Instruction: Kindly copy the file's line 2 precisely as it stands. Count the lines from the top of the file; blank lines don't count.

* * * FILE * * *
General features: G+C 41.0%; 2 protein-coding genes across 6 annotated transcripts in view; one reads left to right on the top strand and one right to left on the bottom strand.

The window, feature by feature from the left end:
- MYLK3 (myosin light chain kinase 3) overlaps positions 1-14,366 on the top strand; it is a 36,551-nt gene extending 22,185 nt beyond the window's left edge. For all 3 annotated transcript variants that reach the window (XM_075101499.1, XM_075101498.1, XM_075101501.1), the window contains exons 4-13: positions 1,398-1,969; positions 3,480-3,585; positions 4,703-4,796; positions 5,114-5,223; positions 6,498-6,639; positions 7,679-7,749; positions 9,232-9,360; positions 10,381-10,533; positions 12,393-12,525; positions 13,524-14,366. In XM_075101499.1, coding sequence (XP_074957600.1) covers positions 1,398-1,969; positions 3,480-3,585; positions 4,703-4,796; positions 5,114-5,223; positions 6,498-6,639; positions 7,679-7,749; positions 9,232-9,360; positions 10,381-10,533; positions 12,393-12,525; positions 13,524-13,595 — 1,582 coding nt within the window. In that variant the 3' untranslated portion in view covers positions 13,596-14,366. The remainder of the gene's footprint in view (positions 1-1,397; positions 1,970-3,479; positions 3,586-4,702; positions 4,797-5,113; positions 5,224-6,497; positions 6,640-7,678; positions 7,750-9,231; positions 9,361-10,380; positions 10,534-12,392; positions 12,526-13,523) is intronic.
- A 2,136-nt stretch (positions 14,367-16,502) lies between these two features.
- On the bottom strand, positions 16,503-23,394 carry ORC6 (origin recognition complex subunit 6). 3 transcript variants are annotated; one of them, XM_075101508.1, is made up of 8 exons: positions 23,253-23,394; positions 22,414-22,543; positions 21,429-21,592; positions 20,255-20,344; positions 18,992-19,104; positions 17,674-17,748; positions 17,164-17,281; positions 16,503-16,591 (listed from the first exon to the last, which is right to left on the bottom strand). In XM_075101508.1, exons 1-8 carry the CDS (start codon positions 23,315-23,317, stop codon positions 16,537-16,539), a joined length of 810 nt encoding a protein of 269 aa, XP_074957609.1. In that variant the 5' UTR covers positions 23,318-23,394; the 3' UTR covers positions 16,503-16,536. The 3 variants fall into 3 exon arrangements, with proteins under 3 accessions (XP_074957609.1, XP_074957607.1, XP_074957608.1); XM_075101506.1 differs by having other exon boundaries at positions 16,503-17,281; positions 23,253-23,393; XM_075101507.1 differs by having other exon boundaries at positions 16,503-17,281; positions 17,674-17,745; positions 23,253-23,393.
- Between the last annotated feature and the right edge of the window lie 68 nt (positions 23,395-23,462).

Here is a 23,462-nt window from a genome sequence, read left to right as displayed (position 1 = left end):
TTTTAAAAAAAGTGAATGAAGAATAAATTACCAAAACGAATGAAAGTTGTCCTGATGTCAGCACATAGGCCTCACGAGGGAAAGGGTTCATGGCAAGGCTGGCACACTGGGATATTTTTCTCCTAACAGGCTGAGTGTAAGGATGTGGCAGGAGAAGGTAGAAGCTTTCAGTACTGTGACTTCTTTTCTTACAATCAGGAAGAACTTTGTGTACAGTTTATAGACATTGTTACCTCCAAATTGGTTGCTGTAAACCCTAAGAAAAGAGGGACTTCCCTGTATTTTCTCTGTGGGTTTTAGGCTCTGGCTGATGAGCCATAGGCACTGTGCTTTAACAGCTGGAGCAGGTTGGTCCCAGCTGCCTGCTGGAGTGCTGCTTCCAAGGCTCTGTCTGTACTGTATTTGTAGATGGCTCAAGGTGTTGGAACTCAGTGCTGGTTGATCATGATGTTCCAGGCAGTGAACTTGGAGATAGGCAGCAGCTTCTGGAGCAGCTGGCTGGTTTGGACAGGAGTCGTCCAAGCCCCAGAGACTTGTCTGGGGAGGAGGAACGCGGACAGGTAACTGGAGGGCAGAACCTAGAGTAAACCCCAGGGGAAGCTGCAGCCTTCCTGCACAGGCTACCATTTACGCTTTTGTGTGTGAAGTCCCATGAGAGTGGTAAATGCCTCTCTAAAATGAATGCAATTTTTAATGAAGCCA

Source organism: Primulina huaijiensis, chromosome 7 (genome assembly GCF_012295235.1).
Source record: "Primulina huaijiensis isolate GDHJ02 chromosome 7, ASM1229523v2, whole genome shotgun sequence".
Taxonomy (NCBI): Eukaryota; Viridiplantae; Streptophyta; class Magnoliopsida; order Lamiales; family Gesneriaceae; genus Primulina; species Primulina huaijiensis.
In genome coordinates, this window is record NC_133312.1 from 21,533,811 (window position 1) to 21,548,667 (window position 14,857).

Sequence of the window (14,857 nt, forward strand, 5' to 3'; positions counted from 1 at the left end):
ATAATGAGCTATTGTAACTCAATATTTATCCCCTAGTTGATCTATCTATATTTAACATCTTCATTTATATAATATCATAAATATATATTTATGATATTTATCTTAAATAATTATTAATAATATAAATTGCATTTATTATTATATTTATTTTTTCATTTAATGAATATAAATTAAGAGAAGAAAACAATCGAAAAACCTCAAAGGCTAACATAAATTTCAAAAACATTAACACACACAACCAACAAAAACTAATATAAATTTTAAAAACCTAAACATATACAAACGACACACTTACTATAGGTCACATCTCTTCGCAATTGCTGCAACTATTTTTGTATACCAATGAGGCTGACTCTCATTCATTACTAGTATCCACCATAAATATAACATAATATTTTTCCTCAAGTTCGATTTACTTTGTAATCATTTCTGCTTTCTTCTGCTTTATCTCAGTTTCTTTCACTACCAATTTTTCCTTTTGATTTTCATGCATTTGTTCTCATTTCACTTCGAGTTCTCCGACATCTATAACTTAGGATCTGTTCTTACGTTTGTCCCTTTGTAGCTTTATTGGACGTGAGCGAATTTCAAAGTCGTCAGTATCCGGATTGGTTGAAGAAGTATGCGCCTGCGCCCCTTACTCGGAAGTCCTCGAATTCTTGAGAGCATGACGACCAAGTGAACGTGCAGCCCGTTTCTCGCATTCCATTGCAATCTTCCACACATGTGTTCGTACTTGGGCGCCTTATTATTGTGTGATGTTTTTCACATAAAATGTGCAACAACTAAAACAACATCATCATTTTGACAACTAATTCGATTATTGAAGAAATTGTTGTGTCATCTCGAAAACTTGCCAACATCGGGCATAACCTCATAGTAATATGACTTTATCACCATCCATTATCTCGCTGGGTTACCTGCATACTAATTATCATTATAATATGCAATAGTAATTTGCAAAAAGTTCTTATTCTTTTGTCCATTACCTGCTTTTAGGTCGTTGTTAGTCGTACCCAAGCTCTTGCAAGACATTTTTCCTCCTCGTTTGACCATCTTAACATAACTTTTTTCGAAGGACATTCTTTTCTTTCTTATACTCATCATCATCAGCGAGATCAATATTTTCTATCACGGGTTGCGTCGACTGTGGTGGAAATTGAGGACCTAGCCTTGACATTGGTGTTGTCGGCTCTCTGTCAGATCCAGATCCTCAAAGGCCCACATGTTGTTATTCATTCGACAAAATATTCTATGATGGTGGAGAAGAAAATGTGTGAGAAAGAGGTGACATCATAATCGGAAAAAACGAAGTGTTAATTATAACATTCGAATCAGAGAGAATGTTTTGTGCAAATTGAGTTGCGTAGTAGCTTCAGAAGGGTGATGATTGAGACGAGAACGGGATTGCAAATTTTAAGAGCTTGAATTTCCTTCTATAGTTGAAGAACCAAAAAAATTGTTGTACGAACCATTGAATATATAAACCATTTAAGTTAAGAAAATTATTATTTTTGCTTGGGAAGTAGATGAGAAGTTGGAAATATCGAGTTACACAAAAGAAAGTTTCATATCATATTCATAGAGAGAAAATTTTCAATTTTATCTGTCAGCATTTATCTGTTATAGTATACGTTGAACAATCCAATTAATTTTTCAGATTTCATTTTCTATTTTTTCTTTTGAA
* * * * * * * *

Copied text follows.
The window, feature by feature from the left end: